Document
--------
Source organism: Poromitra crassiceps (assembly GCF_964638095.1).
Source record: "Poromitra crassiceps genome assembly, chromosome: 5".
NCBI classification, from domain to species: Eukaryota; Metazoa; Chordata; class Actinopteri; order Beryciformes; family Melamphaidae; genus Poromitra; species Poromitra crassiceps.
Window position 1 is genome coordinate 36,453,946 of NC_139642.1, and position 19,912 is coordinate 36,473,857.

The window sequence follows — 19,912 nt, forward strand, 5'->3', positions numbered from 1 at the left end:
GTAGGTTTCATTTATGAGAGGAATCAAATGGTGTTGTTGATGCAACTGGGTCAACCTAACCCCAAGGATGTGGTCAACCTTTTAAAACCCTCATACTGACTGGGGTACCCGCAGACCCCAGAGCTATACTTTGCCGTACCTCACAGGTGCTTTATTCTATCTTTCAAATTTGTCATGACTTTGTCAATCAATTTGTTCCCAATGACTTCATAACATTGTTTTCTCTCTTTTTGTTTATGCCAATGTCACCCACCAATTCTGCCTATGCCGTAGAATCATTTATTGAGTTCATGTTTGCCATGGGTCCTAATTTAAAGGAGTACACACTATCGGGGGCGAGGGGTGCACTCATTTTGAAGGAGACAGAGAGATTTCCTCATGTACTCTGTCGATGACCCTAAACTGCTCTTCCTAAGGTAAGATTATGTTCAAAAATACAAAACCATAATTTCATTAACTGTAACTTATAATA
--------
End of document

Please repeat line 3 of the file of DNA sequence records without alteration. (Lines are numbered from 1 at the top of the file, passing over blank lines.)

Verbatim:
NCBI classification, from domain to species: Eukaryota; Metazoa; Chordata; class Actinopteri; order Beryciformes; family Melamphaidae; genus Poromitra; species Poromitra crassiceps.